As the media became consumed with conjuring his memory, parsing his significance and exploring the riddle of his death, it soon became clear that this celebrity death was shaping up to be an event on a par with the loss of Marilyn Monroe and Elvis Presley. In death, the moral scales were instantly tipped. Jackson’s iconic stature would trump his human frailties. The man once accused of being a pedophile and a predator was now cast as victim, possibly a victim of murder by lethal injection, perhaps even the target of a conspiracy. The disturbing pathology of Jackson’s personality—the enigma of the lost boy trapped in a man’s body—only enriched the myth. As a showbiz prodigy forever trying to reclaim the Neverland of his stolen childhood, he acquired tragic nobility. Like Elvis, Marilyn and Diana, here was another martyr to celebrity. Jackson had always dressed as if auditioning for divinity. And in the months that followed, pieces of him would be auctioned off like religious relics, from his diamond-encrusted socks to the white glove he wore in the 1983 Motown TV special—which is considered the “holy grail” of MJ memorabilia.
As a black man who seemed bent on erasing his race and blurring his gender, Jackson’s shape-shifting was mocked when he was alive. In death it only magnified his cultural importance. Just as Elvis Presley and Mick Jagger had plundered the moves and music of black R & B to create their burlesque empires of rock ’n’ roll, Jackson merged black music with white pop, but from the other side. He seemed intent on transforming himself into an alien creature, as if the only ethnicity that really mattered to him was extraterrestrial. With Thriller, the monster video that broke racial barriers and virtually invented MTV, he tried on a ghoulish identity that would follow him to the grave.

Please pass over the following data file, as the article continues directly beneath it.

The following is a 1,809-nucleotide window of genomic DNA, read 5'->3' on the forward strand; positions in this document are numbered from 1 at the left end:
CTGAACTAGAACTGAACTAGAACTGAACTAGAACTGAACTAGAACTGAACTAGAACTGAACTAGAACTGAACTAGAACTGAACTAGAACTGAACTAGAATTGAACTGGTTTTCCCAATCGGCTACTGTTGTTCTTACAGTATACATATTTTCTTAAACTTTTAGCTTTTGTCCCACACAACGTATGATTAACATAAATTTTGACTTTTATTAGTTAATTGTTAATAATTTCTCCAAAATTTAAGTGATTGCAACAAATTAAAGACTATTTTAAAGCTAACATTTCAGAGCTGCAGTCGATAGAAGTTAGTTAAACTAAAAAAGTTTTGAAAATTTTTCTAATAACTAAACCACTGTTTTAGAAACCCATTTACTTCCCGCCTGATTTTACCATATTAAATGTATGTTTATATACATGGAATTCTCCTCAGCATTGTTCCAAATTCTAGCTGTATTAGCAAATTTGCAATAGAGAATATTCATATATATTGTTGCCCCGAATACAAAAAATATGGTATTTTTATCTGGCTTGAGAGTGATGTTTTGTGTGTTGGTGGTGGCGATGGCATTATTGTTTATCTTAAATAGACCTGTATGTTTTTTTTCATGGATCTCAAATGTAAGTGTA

Jackson always fancied himself a movie star, or rather a movie character. And he received some posthumous poetic justice with the release of This Is It, the movie stitched together from rehearsal footage of the concert that never was. The film, which has grossed more than US$200 million, puts a lie to all the media speculation that his heart wasn’t in the tour, or that he no longer had the chops to pull it off. His ethereal falsetto was still intact, and his quicksilver dance moves still dazzled, as if he had no choice: the music flowed through his body like an electric current, animating every move with semaphore precision.
Had he lived to perform the tour, no doubt there would have been a concert movie, but it would have shown a slicker performer. The rehearsal footage reveals a softer, more circumspect Michael Jackson. Though the film is more hagiography than documentary, it offers a glimmer of vulnerability, and of the creative soul behind the Oz-like armour of the persona. Jackson comes across as an adult, quietly focused and firmly in command. The movie lends credence to what Elizabeth Taylor once told Oprah Winfrey, that Jackson was “highly intelligent, shrewd, intuitive.” There’s a lovely scene in which Jackson is trying to hold himself back. “Don’t make me sing out,” he pleads. “I gotta save my voice.” It’s a moment freighted with sad irony in a movie that redeems a monstrous icon by reminding us that he was only an artist.
By Aaron Wherry - Tuesday, September 8, 2009 at 11:36 AM - 13 Comments